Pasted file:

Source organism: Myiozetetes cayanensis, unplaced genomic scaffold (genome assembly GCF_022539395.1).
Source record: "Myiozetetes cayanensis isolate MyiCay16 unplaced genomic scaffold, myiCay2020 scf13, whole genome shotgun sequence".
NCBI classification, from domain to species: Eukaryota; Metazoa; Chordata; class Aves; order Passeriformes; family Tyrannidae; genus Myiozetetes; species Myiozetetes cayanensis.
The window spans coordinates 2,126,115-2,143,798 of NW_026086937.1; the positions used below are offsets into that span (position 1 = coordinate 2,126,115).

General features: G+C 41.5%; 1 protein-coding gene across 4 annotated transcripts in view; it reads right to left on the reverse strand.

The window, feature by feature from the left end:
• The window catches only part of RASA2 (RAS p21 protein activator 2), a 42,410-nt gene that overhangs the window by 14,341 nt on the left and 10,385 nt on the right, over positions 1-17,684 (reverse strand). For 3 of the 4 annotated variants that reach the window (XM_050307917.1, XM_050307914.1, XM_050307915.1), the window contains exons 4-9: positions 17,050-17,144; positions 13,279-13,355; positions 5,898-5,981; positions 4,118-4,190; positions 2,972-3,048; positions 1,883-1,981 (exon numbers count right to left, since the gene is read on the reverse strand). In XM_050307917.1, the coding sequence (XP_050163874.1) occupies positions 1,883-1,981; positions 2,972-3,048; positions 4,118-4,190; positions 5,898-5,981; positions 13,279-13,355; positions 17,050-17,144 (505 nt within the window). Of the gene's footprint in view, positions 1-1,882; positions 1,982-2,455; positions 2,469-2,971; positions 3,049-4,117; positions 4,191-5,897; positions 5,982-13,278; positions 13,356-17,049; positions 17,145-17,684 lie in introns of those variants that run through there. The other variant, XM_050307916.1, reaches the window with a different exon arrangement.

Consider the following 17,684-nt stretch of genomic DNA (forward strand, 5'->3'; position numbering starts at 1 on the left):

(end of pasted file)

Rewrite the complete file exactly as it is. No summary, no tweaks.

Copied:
Source organism: Myiozetetes cayanensis, unplaced genomic scaffold (genome assembly GCF_022539395.1).
Source record: "Myiozetetes cayanensis isolate MyiCay16 unplaced genomic scaffold, myiCay2020 scf13, whole genome shotgun sequence".
NCBI classification, from domain to species: Eukaryota; Metazoa; Chordata; class Aves; order Passeriformes; family Tyrannidae; genus Myiozetetes; species Myiozetetes cayanensis.
The window spans coordinates 2,126,115-2,143,798 of NW_026086937.1; the positions used below are offsets into that span (position 1 = coordinate 2,126,115).

General features: G+C 41.5%; 1 protein-coding gene across 4 annotated transcripts in view; it reads right to left on the reverse strand.

The window, feature by feature from the left end:
• The window catches only part of RASA2 (RAS p21 protein activator 2), a 42,410-nt gene that overhangs the window by 14,341 nt on the left and 10,385 nt on the right, over positions 1-17,684 (reverse strand). For 3 of the 4 annotated variants that reach the window (XM_050307917.1, XM_050307914.1, XM_050307915.1), the window contains exons 4-9: positions 17,050-17,144; positions 13,279-13,355; positions 5,898-5,981; positions 4,118-4,190; positions 2,972-3,048; positions 1,883-1,981 (exon numbers count right to left, since the gene is read on the reverse strand). In XM_050307917.1, the coding sequence (XP_050163874.1) occupies positions 1,883-1,981; positions 2,972-3,048; positions 4,118-4,190; positions 5,898-5,981; positions 13,279-13,355; positions 17,050-17,144 (505 nt within the window). Of the gene's footprint in view, positions 1-1,882; positions 1,982-2,455; positions 2,469-2,971; positions 3,049-4,117; positions 4,191-5,897; positions 5,982-13,278; positions 13,356-17,049; positions 17,145-17,684 lie in introns of those variants that run through there. The other variant, XM_050307916.1, reaches the window with a different exon arrangement.

Consider the following 17,684-nt stretch of genomic DNA (forward strand, 5'->3'; position numbering starts at 1 on the left):